Water bottles have several uses other than toting water. Many people use the flexible bottles as a pillow while others put hot water in them to keep them warm while sleeping. Some people even use their water receptacles as a camera mount which requires the container to have a stable base and a top which works with the implement that fits the camera. Some manufacturers offer a little LED light which screws onto certain bottles and disburses light fairly well for reading and close-proximity activities. When choosing a bottle, my advice is to go with a standard soda or water bottle and I think you'll be surprised how well they work. You'll also be helping out the environment which is always a good choice.

Once you have picked a bottle that works for you, the next step is to get a filter. It is worth mentioning that there is no filter which will save you from every possible waterborne parasite and problem. Short of swallowing a gallon of bleach, you will always have some risk. Fortunately, risk can be mitigated by choosing clean water sources, having something to clean out the muck and kill off the main possible concerns.

Although there are a ton of filters on the market, I figured I’d mention a few. My personal favorite is the liquid drops offered by AquaMira ( They are faster than most and, at least to me, don’t make the water taste funny. AquaMira also offers a tablet version which is a little more irritating to use in my opinion because they take longer and they don't taste as clean. AquaMira also offers a filter tube which called the “Frontier Pro” which is essentially a straw with a filter and is much smaller and foolproof than pumps. Katadyn ( also offers a treatment in a tablet version, water bottles with a built-in filters, and even some unique gravity bags which empty tainted water from one bag to another filtering it along the way. Course, carrying two bags just to be able to use one doesn’t make a heck of a lot of sense to me. Iodine tablets are still popular amongst backpackers and work well on bacteria and viruses, but don't work against protozoa. I also worry about the affect it will have on my personal health. One fairly new innovation is to treat the water with UV light such as the SteriPen Adventurer offered by Hydro-Photon ( Unfortunately, it only treats one liter of seemingly clean/clear water at a time, requires batteries, has electronics which could potentially fail, and has a bulb which could break or burn out. There are a ton of pump filters on the market, many of which are smaller and faster than others…but all represent the heaviest option and require constant expense and maintenance without providing greater protection than other options. Filters remove pathogents by trapping them in the filter and there is some concern about how frequently the filter needs to be cleaned. Lastly, boiling water is always a solid choice, but it is rarely convenient and would likely burn valuable stove fuel.

As I mentioned, my personal choice is the AquaMira drops. Although it requires me to mix two chemicals, I can repackage them into lighter containers and ultimately it is faster and lighter than other options. It also only requires 30 minutes of treatment versus 4 hours as required by other chemical treatments. If I'm overly concerned about the quality of the water, I have been known to bring the AquaMira Frontier Pro in addition to the AquaMira drops. As a lightweight prefilter to get out any particles, I use a very small and inexpensive nylon bag which I purchased at Walmart. The bag is commonly used for wedding knickknacks placed on tables and is one of my secret pieces of lightweight gear. My lightweight option accomplishes the same goal as all the others, it just happens to be lighter. (Please note: Persons who choose to repackage chemical water treatment should measure the “drops” of their new container to ensure the same dosage requirements as identified by the manufacturer are being met).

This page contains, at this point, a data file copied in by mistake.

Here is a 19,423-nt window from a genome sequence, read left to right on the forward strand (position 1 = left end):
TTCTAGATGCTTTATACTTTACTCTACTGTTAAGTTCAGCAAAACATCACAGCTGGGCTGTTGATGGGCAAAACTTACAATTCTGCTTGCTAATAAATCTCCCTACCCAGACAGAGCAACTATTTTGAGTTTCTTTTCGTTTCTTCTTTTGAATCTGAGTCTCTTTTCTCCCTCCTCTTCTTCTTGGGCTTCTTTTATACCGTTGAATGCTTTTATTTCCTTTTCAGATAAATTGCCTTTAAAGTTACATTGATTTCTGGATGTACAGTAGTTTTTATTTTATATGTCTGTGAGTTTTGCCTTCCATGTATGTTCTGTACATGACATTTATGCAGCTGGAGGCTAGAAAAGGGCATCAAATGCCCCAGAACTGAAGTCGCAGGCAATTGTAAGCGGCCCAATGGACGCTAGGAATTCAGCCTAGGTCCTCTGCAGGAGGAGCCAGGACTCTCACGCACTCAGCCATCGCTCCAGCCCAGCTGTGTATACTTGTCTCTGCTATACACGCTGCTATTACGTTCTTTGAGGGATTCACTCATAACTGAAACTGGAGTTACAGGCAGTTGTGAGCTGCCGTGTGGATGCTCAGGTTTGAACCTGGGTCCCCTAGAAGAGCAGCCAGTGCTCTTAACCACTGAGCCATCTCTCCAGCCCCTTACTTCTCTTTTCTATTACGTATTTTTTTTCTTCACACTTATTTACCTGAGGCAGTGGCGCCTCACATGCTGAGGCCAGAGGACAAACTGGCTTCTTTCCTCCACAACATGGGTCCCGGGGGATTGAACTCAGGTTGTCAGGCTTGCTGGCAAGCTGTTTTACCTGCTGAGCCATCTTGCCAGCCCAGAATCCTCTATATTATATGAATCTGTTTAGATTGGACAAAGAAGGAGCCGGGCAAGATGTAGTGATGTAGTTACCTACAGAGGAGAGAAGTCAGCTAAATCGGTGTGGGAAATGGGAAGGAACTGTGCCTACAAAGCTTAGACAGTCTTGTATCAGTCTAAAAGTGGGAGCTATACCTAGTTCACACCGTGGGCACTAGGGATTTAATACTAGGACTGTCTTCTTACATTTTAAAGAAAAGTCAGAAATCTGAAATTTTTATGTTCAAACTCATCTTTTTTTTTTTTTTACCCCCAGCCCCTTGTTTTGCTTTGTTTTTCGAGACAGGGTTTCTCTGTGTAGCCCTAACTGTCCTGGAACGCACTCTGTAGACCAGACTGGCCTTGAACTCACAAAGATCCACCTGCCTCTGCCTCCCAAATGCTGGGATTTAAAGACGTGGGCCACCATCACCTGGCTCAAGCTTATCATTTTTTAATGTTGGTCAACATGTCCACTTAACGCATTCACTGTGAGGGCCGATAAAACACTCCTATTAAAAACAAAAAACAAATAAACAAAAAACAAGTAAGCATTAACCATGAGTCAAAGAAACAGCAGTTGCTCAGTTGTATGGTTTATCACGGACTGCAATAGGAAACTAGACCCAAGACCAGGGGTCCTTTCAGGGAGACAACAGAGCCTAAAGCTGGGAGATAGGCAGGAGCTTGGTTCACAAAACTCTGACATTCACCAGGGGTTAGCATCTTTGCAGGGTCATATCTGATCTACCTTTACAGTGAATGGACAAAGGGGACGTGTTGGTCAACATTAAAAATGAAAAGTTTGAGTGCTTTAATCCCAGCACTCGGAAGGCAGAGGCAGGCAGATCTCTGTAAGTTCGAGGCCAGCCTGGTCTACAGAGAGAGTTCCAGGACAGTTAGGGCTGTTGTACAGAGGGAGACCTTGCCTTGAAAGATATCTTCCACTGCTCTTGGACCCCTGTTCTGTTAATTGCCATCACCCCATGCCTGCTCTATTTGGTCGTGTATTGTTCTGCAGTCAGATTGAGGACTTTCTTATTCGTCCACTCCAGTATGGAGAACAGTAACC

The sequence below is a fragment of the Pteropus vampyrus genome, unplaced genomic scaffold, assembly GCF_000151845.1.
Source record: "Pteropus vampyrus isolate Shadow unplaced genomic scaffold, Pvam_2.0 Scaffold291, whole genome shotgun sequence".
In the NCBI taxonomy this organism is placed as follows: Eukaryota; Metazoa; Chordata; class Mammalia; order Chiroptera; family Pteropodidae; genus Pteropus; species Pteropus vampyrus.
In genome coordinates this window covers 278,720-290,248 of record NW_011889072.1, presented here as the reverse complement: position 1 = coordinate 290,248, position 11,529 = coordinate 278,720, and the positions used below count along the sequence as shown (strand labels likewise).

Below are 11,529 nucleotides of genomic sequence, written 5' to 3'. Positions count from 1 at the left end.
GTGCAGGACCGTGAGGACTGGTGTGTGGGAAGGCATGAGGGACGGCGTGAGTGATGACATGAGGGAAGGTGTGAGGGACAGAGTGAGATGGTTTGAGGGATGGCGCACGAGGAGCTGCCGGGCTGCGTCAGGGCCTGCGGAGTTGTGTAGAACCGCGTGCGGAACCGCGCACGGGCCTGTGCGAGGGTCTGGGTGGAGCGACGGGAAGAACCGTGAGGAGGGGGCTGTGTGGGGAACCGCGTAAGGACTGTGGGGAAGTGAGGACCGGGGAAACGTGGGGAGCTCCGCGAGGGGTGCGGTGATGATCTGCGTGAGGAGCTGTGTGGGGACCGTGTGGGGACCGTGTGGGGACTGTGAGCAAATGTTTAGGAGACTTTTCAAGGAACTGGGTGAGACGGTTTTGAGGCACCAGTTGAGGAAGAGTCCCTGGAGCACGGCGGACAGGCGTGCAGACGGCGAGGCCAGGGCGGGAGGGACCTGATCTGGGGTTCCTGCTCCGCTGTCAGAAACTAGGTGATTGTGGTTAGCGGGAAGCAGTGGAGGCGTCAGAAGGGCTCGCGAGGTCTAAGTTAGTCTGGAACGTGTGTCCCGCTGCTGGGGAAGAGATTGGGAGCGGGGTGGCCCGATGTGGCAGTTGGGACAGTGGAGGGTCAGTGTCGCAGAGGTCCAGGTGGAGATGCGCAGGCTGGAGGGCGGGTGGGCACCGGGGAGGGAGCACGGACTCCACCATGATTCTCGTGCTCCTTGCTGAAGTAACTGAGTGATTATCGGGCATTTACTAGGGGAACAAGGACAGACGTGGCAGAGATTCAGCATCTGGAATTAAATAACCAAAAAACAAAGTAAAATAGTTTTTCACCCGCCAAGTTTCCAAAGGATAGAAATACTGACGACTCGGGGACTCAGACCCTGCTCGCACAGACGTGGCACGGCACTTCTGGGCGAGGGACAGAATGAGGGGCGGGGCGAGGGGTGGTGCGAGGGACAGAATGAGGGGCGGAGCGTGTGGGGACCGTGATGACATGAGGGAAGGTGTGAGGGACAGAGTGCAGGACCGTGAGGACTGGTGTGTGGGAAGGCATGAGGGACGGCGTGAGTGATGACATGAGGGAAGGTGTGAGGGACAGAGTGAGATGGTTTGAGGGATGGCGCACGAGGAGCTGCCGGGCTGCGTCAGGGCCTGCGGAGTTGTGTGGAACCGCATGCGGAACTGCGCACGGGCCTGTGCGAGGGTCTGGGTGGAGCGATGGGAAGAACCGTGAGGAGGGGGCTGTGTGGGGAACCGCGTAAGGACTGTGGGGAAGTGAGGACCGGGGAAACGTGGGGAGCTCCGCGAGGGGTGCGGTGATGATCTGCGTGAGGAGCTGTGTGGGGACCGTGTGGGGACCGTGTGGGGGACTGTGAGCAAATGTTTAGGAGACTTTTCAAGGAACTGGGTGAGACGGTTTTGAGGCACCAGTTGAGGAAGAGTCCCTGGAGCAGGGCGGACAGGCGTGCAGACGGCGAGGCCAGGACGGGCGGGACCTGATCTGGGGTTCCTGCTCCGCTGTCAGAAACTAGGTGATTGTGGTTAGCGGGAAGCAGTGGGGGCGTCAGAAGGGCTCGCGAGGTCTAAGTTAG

Backpackers should always treat their water as it is simply not worth the risk to roll the dice. Protozoa are 4-15 microns and are often removed by filters...but chemicals have a difficult time breaking them down. Bacteria is actually smaller than protozoa and are therefore harder to stop. Viruses are smaller than both protozoa and bacteria and can contain anything from hepatitis A and B to even polio. Fortunately, it is rare to find these things within waters within the United States. My goal is to look for clean and moving water free of foam, debris, discoloration, and silt (which often clings to bacteria). Obtaining it as close to the source as possible (upstream) ensures less things have the opportunity to taint it.

Short of finding dehydrated water (wink-wink), you can’t get away from lugging it around. You can, however, make smart choices to make your water-system lighter. I’ve also found that many people carry entirely too much water. On the Appalachian Trail where I put in a lot of time, water sources are fairly available (although the peak summer months do take away a few options). I’ve found 1-4 liters to be enough for me in most cases, although how much water to carry is a personal decision and should be based on medical concerns and environment.